Independent Student Newspaper of UW Oshkosh Campuses

The Advance-Titan

Independent Student Newspaper of UW Oshkosh Campuses

The Advance-Titan

Independent Student Newspaper of UW Oshkosh Campuses

The Advance-Titan

Students smash body norms

Kelly Hueckman / The Advance-Titan – Maya Carpenter takes a sledgehammer to a scale as part of the Women Advocacy Counsel’s right against beauty standards.

Just outside of Reeve, students gathered to take turns cladding themselves in safety goggles, a “Smash the patriarchy” hard helmet and a sledgehammer to shatter scales on Tuesday. 

In honor of Mental Health Day, UW Oshkosh’s Women’s Advocacy Counsel (WAC) hosted WAC-a-scale, where they invited students to “smash” scales and beauty norms with a sledgehammer.

“The number on the scale can mean everything to us because that’s what’s been instilled in us,” WAC president Eve Hawpetoss said.

A 2018 study found that 77.6% of college-going females suffered from body dissatisfaction, although body image issues are not exclusive to any gender. 

WAC staff Eliza Farrow, who said they only own a scale to weigh their cat, said body image issues are extremely popular among students and should be addressed. 

“Just today I had someone ask me for resources surrounding body image,” they said. “It’s definitely something that’s really relevant, it’s something that is coded in the media. We see it everywhere; it’s in ads, it’s in film and TV.”

They said weighing yourself can contribute to these issues and cause further declining mental health.

“It’s a way for people to really, especially if you have issues with body image and weight, to really obsess over and a way to control,” they said. “You can see the physical numbers on the scale … vs something that’s more abstract like how you look in your clothes.”

Farrow added that the Women’s Center has only one scale. When someone stands on it, it gives compliments instead of numbers.

UWO student Maya Carpenter said taking a hammer to the scales helped her let go of pent-up emotions.

“It helped me release anger I had built up,” she said. “It felt really good to just smash something.”

Kelly Hueckman / The Advance-Titan – UWO freshmen Bryana Akins (left) and Maya Carpenter (center) put on safety goggles and hardhats to prepare to destroy scales.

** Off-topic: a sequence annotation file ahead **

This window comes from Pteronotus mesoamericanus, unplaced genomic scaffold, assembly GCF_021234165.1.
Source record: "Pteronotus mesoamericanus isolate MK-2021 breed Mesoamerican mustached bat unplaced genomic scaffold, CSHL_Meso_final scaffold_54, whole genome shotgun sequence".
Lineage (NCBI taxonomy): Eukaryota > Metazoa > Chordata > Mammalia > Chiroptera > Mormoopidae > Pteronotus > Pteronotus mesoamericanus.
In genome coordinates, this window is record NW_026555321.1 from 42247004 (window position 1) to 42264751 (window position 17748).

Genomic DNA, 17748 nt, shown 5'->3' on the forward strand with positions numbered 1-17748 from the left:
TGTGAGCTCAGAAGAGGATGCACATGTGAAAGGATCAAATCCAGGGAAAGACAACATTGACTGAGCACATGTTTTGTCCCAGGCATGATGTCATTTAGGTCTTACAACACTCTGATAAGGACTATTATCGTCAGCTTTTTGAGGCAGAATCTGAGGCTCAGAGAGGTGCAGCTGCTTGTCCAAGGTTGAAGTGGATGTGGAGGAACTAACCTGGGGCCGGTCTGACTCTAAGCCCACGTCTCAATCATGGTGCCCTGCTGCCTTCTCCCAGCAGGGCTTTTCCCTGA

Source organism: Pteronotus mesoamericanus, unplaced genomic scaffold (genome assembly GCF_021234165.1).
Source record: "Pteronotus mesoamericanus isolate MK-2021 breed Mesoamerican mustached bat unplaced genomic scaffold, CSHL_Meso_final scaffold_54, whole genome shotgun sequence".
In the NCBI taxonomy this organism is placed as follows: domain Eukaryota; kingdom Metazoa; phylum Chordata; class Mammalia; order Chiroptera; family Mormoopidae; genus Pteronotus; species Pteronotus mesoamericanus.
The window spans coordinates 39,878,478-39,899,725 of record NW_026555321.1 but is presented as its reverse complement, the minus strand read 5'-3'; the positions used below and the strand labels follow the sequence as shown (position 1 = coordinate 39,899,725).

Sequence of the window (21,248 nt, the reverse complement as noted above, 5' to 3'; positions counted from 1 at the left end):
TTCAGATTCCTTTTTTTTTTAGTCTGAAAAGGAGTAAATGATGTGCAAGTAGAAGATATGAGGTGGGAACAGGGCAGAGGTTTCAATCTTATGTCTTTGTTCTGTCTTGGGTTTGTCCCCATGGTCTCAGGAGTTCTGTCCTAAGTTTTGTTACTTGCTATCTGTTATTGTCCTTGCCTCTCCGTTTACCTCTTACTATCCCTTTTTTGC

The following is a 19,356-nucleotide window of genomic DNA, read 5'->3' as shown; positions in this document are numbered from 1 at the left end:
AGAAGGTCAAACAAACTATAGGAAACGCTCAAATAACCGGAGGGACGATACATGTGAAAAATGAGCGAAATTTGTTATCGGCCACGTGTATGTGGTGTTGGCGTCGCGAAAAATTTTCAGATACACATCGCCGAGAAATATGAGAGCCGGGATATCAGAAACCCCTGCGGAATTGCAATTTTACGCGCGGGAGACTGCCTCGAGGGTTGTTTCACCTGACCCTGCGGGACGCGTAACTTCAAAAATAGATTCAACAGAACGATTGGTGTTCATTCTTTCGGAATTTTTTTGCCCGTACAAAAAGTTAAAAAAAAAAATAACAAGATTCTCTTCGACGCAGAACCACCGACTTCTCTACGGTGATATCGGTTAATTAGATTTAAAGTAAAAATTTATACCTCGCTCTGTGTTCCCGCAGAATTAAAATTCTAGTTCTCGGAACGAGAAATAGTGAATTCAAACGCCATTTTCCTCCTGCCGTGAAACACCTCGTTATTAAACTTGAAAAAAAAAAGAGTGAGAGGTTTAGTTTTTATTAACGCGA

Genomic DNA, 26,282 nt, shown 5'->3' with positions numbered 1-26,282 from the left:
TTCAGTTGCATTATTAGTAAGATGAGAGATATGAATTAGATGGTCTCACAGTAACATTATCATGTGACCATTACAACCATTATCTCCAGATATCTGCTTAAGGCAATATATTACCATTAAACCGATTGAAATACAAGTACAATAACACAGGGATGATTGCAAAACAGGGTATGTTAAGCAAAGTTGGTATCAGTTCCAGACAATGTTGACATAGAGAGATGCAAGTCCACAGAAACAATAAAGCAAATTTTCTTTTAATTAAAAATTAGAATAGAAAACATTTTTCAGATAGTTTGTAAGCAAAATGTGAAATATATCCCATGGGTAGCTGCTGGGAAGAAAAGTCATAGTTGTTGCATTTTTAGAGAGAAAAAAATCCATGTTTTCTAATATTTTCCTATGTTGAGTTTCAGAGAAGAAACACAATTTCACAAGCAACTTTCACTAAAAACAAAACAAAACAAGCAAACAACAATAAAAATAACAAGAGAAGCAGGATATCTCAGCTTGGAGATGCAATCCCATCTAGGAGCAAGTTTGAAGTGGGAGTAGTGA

She said one of the most prominent times stepping on the scale is harmful for her mental state is being weighed at doctor appointments. 

“I feel a lot of pressure when I step on the scale,” she said. “That they’re going to tell me I’m too small or I’m overweight for my height. It’s like you have to be a certain height or weight to fit the ‘average.’”

Bryana Akins, another UWO student who took some rage out on the scales, agreed that stepping on the scale at the doctors is an uncomfortable experience. 

“I understand it’s their job, but sometimes it makes me feel insecure,” she said. “I just want to check my weight on my own time.”

Akins said she encourages people to be kind about other people’s appearance.

“Let them be comfortable in their own body,” she said. “Why would you want to try and change them or bring them down?”

However, body image issues aren’t always fixed with kind words, Farrow said. Sometimes, eating habit influence how we view ourselves.

“Avoid dieting, especially like crash dieting, because that can be really unhealthy,” they said. “Make sure that you’re getting enough to eat; a lot of students forget to eat during the day.”

Farrow said it can sometimes be comforting to know that many others are also dealing with low self-esteem about their bodies. 

“Also, just know that you’re not alone,” they said. “If you have issues with body image, there are a lot of other people who do, too.” 

Farrow said numbers on the scale are not indicative of overall health, and people should instead listen to what their bodies need.

“I think that focusing more on how you feel and how your body feels can be better than just looking at the numbers on the scale,” they said. “Smashing the scales is symbolic of freeing people from that.”

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